References Cited in the file of this patent UNITED STATES PATENTS 86,613 Aichele May 19, 1919 1,310,629 Newsom July 22, 1919 2,101,366 Frank Dec. 7, 1937 2,259,149 Cederstrom Oct. 14, 1941 FOREIGN PATENTS 408,608 Italy June 4, 1945 437,958 Italy July 20, 1948 399,942 Great Britain Oct. 19, 1933 650,958 Great Britain Dec. 29, 1947

Patent Citations
Cited PatentFiling datePublication dateApplicantTitle
US86613 *Feb 2, 1869 Improved brake-block for railway-cars
US1310629 *Jul 28, 1917Jul 22, 1919RPlanooraph co
US2101366 *Feb 23, 1935Dec 7, 1937Febod CorpClutch device
US2259149 *Jun 12, 1939Oct 14, 1941Cederstrom Horace WV belt clutch pulley
GB399942A * Title not available
GB650958A * Title not available
IT408608B * Title not available
IT437958B * Title not available
Referenced by
Citing PatentFiling datePublication dateApplicantTitle
US2883020 *Sep 29, 1953Apr 21, 1959Daimler Benz AgShifting device for claw clutches
US3264918 *Oct 11, 1961Aug 9, 1966Western Electric CoApparatus for testing electrical components
US3331452 *Sep 21, 1964Jul 18, 1967Bosch Gmbh RobertTorque wrench
US3578118 *Oct 1, 1969May 11, 1971Gen ElectricCam operated positive clutch and brake
US3602345 *Aug 5, 1969Aug 31, 1971Novikov Alexei ViktorovichJaw clutch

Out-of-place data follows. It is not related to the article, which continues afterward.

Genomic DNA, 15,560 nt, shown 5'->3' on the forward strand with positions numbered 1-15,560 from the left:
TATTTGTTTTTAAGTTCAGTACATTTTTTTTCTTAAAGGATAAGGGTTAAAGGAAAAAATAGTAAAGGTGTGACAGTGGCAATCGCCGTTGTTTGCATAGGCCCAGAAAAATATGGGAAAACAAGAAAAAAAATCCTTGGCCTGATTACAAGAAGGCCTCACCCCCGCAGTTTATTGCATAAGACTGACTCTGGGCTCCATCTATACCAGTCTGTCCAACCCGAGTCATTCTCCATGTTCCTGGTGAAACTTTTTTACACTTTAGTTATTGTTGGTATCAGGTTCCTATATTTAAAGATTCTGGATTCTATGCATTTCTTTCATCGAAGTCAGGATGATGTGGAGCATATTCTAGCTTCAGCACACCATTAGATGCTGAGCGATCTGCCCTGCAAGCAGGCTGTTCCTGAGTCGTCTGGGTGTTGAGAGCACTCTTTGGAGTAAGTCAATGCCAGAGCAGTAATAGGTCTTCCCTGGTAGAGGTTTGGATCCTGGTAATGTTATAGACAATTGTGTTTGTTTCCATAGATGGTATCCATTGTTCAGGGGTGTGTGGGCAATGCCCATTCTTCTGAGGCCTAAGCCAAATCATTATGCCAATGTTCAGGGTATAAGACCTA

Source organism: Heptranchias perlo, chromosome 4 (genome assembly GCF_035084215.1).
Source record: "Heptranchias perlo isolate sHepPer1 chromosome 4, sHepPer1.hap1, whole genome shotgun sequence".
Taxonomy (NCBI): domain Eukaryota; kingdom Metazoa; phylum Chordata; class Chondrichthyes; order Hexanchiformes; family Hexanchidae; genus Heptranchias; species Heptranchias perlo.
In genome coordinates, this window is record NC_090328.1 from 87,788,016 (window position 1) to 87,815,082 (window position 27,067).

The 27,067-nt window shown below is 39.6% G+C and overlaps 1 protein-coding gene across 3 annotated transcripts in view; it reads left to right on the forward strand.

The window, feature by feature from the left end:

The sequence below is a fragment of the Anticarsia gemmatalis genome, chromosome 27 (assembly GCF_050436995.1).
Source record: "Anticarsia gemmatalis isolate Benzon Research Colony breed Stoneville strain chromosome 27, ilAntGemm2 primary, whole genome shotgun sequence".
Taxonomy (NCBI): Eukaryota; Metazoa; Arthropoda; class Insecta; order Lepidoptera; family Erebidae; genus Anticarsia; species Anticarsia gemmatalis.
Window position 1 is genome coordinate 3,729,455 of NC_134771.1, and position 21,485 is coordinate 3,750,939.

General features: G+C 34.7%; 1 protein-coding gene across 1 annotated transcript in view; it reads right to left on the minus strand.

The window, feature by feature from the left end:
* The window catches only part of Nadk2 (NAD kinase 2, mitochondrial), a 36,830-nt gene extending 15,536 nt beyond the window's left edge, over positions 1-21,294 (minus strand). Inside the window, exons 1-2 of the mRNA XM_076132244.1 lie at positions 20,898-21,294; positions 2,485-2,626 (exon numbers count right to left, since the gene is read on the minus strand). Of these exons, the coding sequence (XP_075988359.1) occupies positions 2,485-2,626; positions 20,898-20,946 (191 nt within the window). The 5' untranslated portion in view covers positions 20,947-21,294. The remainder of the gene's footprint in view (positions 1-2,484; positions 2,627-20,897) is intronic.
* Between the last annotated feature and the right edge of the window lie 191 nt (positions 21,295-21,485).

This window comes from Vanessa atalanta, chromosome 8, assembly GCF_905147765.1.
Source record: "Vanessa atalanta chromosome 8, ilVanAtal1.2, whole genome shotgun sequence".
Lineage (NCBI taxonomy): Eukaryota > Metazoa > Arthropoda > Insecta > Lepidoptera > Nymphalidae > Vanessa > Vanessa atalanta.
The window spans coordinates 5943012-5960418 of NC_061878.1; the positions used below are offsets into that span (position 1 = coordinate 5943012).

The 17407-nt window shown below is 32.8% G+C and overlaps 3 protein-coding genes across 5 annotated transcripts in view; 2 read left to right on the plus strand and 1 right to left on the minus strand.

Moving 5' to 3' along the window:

US3620338 *Oct 17, 1969Nov 16, 1971Morino HidekiSynchronizing speed change gears
US4211314 *Dec 14, 1978Jul 8, 1980Towmotor CorporationInterlock mechanism
US4294338 *Nov 9, 1979Oct 13, 1981Borg-Warner CorporationTransmission shift control apparatus with countershaft brake
US4626092 *Jul 24, 1984Dec 2, 1986Canon Kabushiki KaishaClutch mechanism for camera
US4796737 *Mar 13, 1987Jan 10, 1989Litton Industrial Automation Systems, Inc.Clutch and lock mechanism
US5012907 *Apr 9, 1990May 7, 1991Kubota Corp.Transmission for separately drivable right and left wheels
US5038884 *Jul 19, 1988Aug 13, 1991Honda Giken Kogyo Kabushiki KaishaDog clutch mechanism
US5351797 *Feb 12, 1993Oct 4, 1994Cooper Industries, Inc.Retraction system for a power tool drive spindle
US6520305 *Apr 20, 2001Feb 18, 2003Spicer Technology Inc.Clutch collar
US7445575Nov 21, 2006Nov 4, 2008American Axle & Manufacturing, Inc.Positive clutch with staggered teeth height
DE3822115A1 *Jun 30, 1988Jan 19, 1989Honda Motor Co LtdKlauenkupplungsmechanismus
EP2108854A1 *Apr 8, 2009Oct 14, 2009Winton Engineering LimitedPower take-off apparatus and clutch
WO1980001265A1 *Dec 14, 1978Jun 26, 1980Clason FInterlock mechanism
Classifications
U.S. Classification192/33.00R, 192/108, 192/18.00R, 192/93.00R
International ClassificationF16D43/00, F16D43/26
Cooperative ClassificationF16D43/26
European ClassificationF16D43/26